2017 was so crazy because there was so many things that happened.

DD: It’s been a lot of times, let’s be clear.

SS: Yeah, I have a litany of shit I’m pissed about. 

DD: If you have not been angry, we got a problem. I think the hardest point for me was, I’ma be very honest and say the Women’s March. I was very angry.

SS: Tell us why. 

DD: Because a lot of my white friends came out the woodworks.

SS: See, look—

DD: They came out the woodworks and they—

SS: You and that percentage of black women was talking to me about The Day Without a Woman. Come on. Tell me about it.

DD: They watched me go through so much in my life up against white supremacy, up against white bosses, up against—said nothing. Said nothing. Then all of a sudden, then in January, they were marching and I was angry. I did not go. I was in D.C., and actually was in Southeast D.C. with a bunch of women who felt like they weren’t included. They were like in Southeast, like, “We can't even afford to go down to the Capitol, but I’m happy it’s happening in our city.” Then I had to think, “Deesha, are you being crazy because this is a movement that everybody’s involved in. And Tamika’s involved in it, and I respect Tamika.” So I’m like, “Is it you or is it, you know?” And then I had to backpedal myself out of that and say, “No, it’s not you.” 

SS: I’ve been angry a lot in 2017. One of my top 10 angry moments was post-Charlottesville. Actually, in the segment where I was just talking about when I sat down and I was having a conversation with Ken Cuccinelli—

—and I felt as though he was trying to excuse the situation in Charlottesville, and I’m like, “Do you not...,” and I’m getting so frustrated because for me this is personal. White supremacy has literally killed people that looked like me, and white supremacy killed Heather Heyer. Unless we talk about it in those intentional terms, we’re not addressing the issue. 

SS: Yes, yes. Let’s talk about it. 

DD: I guess it wasn’t even that moment; it was that entire weekend and week after and week after that where I would engage in conversation with people about race, and anytime somebody asked me, they were like, “Why do you always have to make it about race?” I would get so pissed. I’m like, “Damn, somebody—white supremacists is literally marching with tiki freaking torches in Charlottesville, VA, to protect a statue of a general of the Confederacy, someone whom in modern-day times, if they took up arms against the government, we will refer to as treasonous terrorists. They’re literally marching to protect this, and they killed people. They’re talking about blood and soil. They literally want to erase people that look like me, and you asking me why I got to make it about race? Do you not get that it is always about race?” Every time I leave the house.

DD: Always. Always.

SS: That’s what my most angry moments of 2017, they’re all the same thing just repeated over and over, are people constantly asking me in various different ways why do I always have to make it about race when they don’t understand that, for me, actually it is all about race, because every time I leave the house, before I open up my mouth for anybody ask me where I’m from, what I do, if I can count to 10, 20, or 3,000, they see me as a bald black woman.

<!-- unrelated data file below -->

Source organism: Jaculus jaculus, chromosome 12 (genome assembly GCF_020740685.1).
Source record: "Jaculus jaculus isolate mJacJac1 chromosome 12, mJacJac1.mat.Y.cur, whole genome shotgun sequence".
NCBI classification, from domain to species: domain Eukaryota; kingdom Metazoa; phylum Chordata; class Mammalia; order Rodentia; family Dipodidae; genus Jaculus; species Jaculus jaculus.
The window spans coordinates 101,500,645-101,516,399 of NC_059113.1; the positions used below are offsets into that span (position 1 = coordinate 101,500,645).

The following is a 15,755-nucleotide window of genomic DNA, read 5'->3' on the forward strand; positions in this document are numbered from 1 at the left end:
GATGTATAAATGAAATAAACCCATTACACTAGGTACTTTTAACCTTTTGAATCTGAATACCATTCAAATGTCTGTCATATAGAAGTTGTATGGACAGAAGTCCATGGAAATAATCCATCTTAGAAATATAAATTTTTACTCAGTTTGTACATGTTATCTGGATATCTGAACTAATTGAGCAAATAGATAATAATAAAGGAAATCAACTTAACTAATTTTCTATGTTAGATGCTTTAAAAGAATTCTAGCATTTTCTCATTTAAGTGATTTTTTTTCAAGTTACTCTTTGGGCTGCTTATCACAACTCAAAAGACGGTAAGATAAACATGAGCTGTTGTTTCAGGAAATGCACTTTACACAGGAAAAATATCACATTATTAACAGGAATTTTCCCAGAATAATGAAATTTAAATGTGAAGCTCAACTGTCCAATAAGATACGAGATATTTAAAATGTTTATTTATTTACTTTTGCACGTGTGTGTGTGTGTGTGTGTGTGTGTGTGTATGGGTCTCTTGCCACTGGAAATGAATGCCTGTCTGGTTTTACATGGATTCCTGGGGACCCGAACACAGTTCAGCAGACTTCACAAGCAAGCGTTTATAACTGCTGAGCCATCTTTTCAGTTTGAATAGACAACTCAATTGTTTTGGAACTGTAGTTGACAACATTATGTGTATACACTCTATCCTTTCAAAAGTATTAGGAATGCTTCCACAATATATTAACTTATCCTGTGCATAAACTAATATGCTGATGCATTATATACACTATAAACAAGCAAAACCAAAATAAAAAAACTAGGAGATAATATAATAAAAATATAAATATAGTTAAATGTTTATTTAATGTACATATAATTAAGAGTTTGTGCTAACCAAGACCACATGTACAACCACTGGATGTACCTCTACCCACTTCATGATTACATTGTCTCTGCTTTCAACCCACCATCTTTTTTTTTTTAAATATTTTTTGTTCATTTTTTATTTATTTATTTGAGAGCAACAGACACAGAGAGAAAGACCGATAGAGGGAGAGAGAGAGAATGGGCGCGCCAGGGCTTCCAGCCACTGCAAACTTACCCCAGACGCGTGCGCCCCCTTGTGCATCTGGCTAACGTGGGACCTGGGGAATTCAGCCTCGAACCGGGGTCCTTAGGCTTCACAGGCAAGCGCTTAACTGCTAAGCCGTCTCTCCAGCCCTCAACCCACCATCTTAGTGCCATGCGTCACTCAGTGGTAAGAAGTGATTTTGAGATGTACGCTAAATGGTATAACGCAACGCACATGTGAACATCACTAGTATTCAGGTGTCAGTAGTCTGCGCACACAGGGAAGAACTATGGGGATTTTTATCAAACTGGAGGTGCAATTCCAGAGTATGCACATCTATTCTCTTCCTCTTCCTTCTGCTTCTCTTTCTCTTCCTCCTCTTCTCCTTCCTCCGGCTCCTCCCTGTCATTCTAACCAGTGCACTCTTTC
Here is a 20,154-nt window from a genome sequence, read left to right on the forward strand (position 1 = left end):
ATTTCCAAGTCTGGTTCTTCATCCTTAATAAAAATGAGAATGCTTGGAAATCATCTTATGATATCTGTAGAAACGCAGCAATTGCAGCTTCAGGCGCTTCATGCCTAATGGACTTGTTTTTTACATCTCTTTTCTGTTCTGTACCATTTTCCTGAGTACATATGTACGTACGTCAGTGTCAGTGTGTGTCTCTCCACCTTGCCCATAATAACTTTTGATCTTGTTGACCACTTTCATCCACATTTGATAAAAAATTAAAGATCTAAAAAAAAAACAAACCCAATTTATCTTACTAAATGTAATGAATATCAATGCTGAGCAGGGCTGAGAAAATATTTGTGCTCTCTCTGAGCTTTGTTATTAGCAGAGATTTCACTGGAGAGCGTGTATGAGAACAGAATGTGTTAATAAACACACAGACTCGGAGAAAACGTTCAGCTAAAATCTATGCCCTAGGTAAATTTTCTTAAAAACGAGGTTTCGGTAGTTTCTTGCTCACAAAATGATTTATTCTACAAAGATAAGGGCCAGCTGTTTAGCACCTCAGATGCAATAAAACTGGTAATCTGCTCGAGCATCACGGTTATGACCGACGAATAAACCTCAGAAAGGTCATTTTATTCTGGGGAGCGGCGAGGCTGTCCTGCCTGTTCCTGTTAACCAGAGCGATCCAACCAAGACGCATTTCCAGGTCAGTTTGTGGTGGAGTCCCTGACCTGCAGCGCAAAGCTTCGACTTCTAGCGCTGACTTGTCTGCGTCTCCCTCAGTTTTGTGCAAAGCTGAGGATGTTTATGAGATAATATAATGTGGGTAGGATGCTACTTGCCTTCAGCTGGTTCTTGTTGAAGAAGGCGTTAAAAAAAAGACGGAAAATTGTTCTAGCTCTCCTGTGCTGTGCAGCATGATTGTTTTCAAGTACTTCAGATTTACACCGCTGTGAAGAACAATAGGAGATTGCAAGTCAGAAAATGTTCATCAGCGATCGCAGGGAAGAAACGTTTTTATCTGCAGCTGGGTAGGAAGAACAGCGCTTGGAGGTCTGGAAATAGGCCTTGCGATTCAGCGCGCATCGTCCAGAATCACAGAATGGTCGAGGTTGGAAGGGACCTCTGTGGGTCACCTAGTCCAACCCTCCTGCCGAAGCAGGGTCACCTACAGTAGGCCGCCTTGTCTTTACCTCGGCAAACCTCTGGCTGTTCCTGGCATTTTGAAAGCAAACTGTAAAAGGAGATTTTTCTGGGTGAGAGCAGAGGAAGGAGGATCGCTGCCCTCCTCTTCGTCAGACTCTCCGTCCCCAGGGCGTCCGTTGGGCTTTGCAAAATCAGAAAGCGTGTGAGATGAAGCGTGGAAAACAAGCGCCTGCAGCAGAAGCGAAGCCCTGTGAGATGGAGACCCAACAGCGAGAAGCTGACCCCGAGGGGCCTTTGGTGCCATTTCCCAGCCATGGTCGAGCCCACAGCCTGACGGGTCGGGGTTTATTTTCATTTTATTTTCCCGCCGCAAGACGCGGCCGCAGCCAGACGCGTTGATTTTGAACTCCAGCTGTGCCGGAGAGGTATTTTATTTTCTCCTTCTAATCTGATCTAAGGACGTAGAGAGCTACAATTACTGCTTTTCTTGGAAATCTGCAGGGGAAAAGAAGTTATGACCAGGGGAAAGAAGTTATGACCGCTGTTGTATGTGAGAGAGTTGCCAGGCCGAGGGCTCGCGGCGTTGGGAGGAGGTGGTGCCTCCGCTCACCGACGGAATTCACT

DD: Since you did Bernie, Hillary, since Trump came, what do you feel—has there been a change or a shift? 

SS: I feel like the change just happened with Alabama. We are having a mainstream conversation about the electoral prowess and power of black women. But I even had to poke and prod some of my fellow Dems. I was in the studio the day after Alabama, waiting to go on in the morning, and Tom Perez, Chairman Perez was in the studio, and he got out, and I was like, “You didn’t say anything about black women.” He was like, “I said it on NPR, I said it here.” I was like, “You need to say it on CNN.”

DD: You say it all the time.

SS: You say it everywhere.

DD: Just keep saying it. 

SS: Say it everywhere.

DD: Do you want to practice?

Shifting from that, what do you think about black women running for office? 

SS: More of us need to run, but the problem is, we get on the ballot, and then people tell us that we’re not palatable enough for the governor’s office, we’re not palatable enough for—we have to look or sound a certain way or have gone to a certain school. Folks like Kamala Harris, who was just recently elected, but even Vi Lyles in Charlotte, who’s the first black female mayor of Charlotte. We’ve got our first female African-American mayor in New Orleans right now. You got Stacey Abrams running for governor in Georgia. You have Keisha Lance Bottom. Keisha. Atlanta has a whole mayor named Keisha.

But I think the next step is resources. We just don’t need you to thank black women; we need you to fund them, we need you to hire us, we need you to let us run your campaigns, we need you to ask us to run, we need you to support our run, we need you to support our races. That’s a whole ’nother level of conversation, because—

DD: And don’t just say you’re gonna do it, actually you do it. Actually do with the fu[nds], with the dollars too. The dollars need to go into that, the actual dollars. Don’t just say, “I’m putting a tweet about, I’m supporting this candidate.” 

SS: My blood is boiling thinking about it, but I’m hopeful.

DD: These young people are on fire—

SS: Across, in all different sectors!

DD: Fire. 

SS: I have so much hope for them, so that’s why I know 2018’s gonna be lit. 

DD: Yes, and I’m here for it. 

SS: 2018, they’re gonna be beyond lit. 

DD: I’m here for it. 

SS: The resistance, you know, black women and black folks, we ain’t new to the resistance. The resistance was born on our backs.

DD: I think the resistance has transformed into a rebellion, and I’m here for it. I’m here for it.

SS: I don’t got nothing else to say.


Senior Story Producer: Mikki Halpin; Story Producer: Dee Charlemagne; Production Coordinator: Lauren Teng; Director/Producer: Kimberly Selden; Production Manager: Brittany Gooden; Production Assistant: Thomas Blount; Director of Photography: Christine Ng; Camera Operator: Michelle Clementine; Sound Recordist: David Thompson; Editor: Sarah Jordan; Post Producer: Courtney Ryan Law; Special Thanks: Blue Rock
Published 01–16–2018